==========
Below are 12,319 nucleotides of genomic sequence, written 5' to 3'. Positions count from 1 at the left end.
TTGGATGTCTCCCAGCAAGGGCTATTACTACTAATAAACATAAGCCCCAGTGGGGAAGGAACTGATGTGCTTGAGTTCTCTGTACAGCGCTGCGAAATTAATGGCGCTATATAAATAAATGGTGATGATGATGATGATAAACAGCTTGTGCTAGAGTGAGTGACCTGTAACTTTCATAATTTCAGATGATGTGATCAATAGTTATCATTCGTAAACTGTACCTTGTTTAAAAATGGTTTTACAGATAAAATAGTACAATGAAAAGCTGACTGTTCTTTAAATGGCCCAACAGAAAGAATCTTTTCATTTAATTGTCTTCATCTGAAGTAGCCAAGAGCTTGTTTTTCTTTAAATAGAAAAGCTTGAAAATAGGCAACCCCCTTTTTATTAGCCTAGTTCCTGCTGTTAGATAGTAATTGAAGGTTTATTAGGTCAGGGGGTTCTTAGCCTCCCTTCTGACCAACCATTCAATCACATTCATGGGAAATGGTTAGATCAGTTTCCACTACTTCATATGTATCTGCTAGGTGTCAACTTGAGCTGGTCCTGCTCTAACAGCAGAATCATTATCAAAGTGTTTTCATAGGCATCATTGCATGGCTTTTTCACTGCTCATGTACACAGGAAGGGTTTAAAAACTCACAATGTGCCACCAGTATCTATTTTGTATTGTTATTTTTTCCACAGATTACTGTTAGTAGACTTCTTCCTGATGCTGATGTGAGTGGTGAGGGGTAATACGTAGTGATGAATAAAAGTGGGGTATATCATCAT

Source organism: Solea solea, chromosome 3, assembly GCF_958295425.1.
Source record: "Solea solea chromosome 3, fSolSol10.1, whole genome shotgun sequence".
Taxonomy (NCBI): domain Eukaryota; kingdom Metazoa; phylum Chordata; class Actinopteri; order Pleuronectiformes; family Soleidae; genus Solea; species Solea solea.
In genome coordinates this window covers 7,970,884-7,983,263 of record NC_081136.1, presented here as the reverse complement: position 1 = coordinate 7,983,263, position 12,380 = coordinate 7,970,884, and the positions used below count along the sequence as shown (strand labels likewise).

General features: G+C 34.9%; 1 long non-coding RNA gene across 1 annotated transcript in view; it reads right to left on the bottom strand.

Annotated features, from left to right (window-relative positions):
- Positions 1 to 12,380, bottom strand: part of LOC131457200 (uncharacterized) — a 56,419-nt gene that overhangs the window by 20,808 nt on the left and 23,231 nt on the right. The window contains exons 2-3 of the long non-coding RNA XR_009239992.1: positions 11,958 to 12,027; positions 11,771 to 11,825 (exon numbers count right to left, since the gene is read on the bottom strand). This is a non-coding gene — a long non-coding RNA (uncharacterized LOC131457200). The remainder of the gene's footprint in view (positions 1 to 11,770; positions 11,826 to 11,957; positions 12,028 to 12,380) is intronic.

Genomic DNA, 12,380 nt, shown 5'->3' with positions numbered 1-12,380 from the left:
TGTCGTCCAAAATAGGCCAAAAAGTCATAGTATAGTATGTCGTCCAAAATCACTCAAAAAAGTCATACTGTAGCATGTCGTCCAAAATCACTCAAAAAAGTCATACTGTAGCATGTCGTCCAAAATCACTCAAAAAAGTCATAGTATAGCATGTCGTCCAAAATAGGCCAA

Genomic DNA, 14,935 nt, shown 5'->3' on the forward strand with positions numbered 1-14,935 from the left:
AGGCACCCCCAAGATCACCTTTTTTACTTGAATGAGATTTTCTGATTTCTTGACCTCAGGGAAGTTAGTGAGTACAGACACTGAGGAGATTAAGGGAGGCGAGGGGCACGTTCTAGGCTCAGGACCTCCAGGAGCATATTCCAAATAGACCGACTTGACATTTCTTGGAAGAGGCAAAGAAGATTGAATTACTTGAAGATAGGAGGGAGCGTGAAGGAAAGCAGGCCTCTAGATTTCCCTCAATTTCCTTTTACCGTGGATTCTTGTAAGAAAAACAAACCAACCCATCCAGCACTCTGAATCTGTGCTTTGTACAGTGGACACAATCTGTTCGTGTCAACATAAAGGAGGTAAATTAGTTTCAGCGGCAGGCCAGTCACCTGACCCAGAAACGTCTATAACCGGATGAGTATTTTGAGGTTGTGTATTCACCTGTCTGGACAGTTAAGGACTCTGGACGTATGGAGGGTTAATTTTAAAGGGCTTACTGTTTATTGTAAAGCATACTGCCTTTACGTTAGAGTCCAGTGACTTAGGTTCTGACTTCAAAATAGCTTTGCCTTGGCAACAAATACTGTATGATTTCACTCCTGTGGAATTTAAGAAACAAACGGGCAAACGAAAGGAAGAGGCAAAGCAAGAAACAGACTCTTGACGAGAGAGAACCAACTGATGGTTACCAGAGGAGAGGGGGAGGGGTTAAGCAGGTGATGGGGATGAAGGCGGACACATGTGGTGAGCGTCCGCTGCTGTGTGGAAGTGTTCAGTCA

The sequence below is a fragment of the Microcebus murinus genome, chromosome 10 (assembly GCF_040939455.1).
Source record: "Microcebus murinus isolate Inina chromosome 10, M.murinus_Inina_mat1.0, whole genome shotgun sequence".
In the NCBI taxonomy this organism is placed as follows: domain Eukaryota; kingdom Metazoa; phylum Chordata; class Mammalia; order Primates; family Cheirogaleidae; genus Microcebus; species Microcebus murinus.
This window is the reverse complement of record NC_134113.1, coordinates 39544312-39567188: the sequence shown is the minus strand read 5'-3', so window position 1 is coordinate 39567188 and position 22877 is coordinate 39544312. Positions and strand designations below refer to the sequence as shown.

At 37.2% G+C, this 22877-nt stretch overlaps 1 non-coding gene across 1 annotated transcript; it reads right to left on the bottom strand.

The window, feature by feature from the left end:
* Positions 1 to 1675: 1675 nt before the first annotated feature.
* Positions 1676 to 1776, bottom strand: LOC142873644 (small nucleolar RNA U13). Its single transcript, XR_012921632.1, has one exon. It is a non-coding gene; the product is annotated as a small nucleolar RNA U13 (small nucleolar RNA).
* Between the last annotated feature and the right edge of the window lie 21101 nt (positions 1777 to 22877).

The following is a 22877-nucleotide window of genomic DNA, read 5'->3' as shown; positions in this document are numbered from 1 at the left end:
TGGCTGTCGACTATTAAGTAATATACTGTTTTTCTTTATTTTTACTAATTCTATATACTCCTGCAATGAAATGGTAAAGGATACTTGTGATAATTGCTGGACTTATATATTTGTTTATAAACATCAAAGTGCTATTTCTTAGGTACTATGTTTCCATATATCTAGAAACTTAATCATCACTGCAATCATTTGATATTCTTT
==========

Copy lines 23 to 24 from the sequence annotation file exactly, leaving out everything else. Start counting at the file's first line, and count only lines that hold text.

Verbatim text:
The following is a 22877-nucleotide window of genomic DNA, read 5'->3' as shown; positions in this document are numbered from 1 at the left end:
TGGCTGTCGACTATTAAGTAATATACTGTTTTTCTTTATTTTTACTAATTCTATATACTCCTGCAATGAAATGGTAAAGGATACTTGTGATAATTGCTGGACTTATATATTTGTTTATAAACATCAAAGTGCTATTTCTTAGGTACTATGTTTCCATATATCTAGAAACTTAATCATCACTGCAATCATTTGATATTCTTT